Israel, Cyprus, and a Personal Journey Through the Crusades

Nathaniel W Horadam

My name is Nathaniel Horadam – Native Texan, Vandy alum, former Accenture management consultant, shameless Atlanta booster, and current transportation planning graduate student at Georgia Tech.

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14 Responses

  1. Maribou says:

    Thank you, Nathaniel, for sharing this piece. I’ve always had a good idea of the Crusades within Europe, less of one for the geography involved in the Middle East.

    This is my “today I learned” for today. Well, for the day I proofed it, technically, but you know what I mean 🙂Report

  2. Marchmaine says:

    Enjoyed the travelogue and commentary. I knew you were going to start with Hattin right from the beginning! Well done.

    I recommend Riley-Smith over Runciman for the Crusades and even JJNorwich over Runciman for matters Byzantine as well… not much of a Runciman fan myself.

    RCSmail for military history is a great primer too.

    And I would have killed for this 30-years ago… but here’s a compiled list of 30+ scholars on current (2017) crusade bibliography recommendations… some even with commentary. The internet must spoil today’s graduate students. In my day you had to walk to each professor’s house with a pad and a pen…

    edit: ooops forgot the list:

    • To be honest I actually haven’t read Riley-Smith yet. He’s obviously on my list though…as is Sumption for the Albigensian Crusade.

      Started with Mayer all those years ago, and have read a lot of Phillips. Some other lesser-known authors thrown in there too. Among my literary goals for this year was to get through Runciman, but thus far have only finished the first of his three volumes.Report

    • PD Shaw in reply to Marchmaine says:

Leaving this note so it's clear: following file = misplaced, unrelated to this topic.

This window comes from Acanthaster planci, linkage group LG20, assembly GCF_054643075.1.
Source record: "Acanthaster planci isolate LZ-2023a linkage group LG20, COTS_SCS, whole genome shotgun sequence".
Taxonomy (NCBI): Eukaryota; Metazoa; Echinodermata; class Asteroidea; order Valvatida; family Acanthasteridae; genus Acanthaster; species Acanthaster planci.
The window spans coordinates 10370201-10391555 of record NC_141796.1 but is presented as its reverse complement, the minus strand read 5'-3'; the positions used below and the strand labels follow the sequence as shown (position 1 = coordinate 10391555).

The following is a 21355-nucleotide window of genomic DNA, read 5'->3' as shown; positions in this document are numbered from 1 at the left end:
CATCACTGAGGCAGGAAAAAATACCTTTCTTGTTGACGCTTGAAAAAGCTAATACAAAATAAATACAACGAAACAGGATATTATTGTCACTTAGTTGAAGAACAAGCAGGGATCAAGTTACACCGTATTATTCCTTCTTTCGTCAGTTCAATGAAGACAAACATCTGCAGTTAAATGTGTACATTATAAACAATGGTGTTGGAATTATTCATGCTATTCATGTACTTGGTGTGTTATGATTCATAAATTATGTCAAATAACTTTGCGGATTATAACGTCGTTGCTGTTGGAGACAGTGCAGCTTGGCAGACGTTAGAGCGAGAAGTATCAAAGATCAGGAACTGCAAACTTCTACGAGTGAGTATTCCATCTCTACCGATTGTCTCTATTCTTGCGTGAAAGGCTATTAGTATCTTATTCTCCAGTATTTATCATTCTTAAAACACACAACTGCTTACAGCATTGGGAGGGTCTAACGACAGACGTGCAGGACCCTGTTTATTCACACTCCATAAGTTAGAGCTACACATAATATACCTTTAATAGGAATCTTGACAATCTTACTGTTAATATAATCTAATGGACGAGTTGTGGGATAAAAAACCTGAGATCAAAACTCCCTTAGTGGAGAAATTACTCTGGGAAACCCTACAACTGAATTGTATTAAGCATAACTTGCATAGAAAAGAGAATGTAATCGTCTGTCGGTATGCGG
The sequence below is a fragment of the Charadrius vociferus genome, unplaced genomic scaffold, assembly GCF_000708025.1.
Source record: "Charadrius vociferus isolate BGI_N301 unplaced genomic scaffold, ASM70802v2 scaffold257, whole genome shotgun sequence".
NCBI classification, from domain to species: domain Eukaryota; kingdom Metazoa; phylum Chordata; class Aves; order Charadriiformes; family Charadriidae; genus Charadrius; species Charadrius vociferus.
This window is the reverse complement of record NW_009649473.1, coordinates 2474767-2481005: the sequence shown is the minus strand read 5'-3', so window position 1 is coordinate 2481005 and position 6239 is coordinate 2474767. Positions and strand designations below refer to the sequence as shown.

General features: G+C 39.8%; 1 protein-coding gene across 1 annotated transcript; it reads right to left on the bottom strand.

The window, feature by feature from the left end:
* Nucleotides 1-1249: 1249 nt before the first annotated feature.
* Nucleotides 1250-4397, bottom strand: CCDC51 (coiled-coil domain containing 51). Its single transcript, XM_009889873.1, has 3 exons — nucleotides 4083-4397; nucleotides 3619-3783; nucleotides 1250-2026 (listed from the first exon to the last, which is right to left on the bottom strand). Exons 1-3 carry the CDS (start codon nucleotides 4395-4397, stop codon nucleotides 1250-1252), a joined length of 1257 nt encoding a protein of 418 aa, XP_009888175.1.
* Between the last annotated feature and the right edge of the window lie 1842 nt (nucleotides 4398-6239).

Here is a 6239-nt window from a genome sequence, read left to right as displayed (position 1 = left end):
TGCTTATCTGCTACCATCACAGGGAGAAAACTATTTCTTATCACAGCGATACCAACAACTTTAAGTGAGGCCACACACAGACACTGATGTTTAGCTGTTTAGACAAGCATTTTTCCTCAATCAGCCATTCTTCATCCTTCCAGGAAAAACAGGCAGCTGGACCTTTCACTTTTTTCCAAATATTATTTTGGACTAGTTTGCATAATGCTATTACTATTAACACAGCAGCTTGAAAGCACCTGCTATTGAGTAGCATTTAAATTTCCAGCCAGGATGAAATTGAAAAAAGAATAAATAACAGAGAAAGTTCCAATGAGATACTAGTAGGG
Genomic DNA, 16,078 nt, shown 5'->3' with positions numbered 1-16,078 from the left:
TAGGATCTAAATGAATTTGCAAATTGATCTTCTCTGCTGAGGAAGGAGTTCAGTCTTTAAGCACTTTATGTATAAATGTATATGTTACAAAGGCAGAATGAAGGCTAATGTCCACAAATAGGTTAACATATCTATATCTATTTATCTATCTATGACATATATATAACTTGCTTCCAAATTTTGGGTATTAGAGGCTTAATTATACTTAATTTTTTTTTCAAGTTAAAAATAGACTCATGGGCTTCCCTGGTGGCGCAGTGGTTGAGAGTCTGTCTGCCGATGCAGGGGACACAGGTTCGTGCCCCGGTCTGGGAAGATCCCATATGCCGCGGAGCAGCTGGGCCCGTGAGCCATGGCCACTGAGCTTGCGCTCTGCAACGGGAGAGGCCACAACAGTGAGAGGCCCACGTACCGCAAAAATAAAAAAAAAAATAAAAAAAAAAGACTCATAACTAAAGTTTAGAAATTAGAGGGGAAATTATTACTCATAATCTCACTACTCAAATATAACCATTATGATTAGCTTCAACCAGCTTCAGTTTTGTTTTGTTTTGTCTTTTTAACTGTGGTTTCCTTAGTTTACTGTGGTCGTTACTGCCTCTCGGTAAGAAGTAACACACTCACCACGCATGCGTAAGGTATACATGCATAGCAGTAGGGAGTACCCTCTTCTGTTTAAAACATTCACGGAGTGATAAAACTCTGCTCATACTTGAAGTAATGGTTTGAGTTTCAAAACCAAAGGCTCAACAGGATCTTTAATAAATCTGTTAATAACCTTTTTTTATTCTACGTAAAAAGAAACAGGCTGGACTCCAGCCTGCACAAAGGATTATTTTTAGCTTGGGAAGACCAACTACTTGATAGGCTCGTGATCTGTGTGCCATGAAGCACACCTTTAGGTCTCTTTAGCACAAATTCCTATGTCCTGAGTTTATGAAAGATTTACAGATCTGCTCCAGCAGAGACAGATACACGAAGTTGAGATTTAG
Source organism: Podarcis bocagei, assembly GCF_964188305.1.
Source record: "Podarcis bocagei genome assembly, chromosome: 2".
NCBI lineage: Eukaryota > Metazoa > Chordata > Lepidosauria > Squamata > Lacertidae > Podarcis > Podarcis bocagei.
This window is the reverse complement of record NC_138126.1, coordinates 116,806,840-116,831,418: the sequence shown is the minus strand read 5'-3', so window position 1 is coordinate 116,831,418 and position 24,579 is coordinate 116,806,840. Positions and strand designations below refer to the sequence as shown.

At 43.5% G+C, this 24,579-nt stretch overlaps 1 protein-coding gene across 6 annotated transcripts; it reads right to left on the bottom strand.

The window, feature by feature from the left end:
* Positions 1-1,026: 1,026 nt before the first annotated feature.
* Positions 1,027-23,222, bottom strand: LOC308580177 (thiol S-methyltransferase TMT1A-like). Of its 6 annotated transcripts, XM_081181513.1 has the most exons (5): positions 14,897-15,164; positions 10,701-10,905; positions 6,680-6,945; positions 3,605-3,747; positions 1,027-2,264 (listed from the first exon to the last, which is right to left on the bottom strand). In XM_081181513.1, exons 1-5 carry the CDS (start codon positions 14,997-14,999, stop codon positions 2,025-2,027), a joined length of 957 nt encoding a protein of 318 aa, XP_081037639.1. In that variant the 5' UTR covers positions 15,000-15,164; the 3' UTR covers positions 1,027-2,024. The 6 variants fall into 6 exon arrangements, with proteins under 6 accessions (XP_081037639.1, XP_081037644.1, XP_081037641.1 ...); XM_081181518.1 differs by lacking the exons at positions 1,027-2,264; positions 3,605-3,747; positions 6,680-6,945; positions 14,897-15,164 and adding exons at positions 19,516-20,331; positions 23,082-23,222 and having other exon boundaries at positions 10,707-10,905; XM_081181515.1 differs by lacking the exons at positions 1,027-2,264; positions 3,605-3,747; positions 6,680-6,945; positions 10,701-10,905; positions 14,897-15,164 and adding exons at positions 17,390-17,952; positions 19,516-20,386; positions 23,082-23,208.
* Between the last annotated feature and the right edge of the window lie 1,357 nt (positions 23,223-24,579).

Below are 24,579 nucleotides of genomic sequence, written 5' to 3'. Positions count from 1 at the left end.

It looks like the only book I’ve read on that list is Tyerman’s God’s War, which pretty much satiated by interest in the area, both because it seems rather comprehensive and because it was quite the slog at times.Report

    • J_A in reply to Marchmaine says:

      I recommend Riley-Smith over Runciman for the Crusades and even JJNorwich over Runciman for matters Byzantine as well…

      I second the J J Norwich recommendation on matter Byzantine, and I cannot praise enough Norwich’s comprehensive -and easy to read- History of Venice.

      But Runciman’s story of the Sicilian Vespers ( is really entertaining. He does bring all the characters to life so it reads more like romance than dry history.Report

  3. atomickristin says:

    Really cool piece! I’d love to see more like this!Report

  4. LeeEsq says:

    Funnily enough, I’m watching a BBC documentary on the Crusades online. The current big debate with the Crusades is whether it should be interpreted as an early form of European imperialism. This argument was advanced ironically enough by an Israeli Jewish historian Joshua Prawer in his book, The Crusaders’ Kingdom: European Colonialism in the Middle Ages, or whether as a genuinely religious war launched to regain the Holy Land from the Infidels. I lean more towards the latter because I can’t stand presentism.Report

    • Like most religious wars, each of these campaigns eventually morphed into something entirely different. Though motivations for individual princes, knights and soldiers may have varied, the First Crusade was very clearly a religious campaign. Once the states were established, new fiefdoms created, etc., then you started to see waves of European adventurers, both landed and non-landed, seeking fortune on the frontier.

      That said, during the First Crusade, every major city captured triggered awful infighting between camps of the leading princes, over which would get to keep the city for himself. But this wasn’t imperialism/colonialism in the early modern or modern sense.Report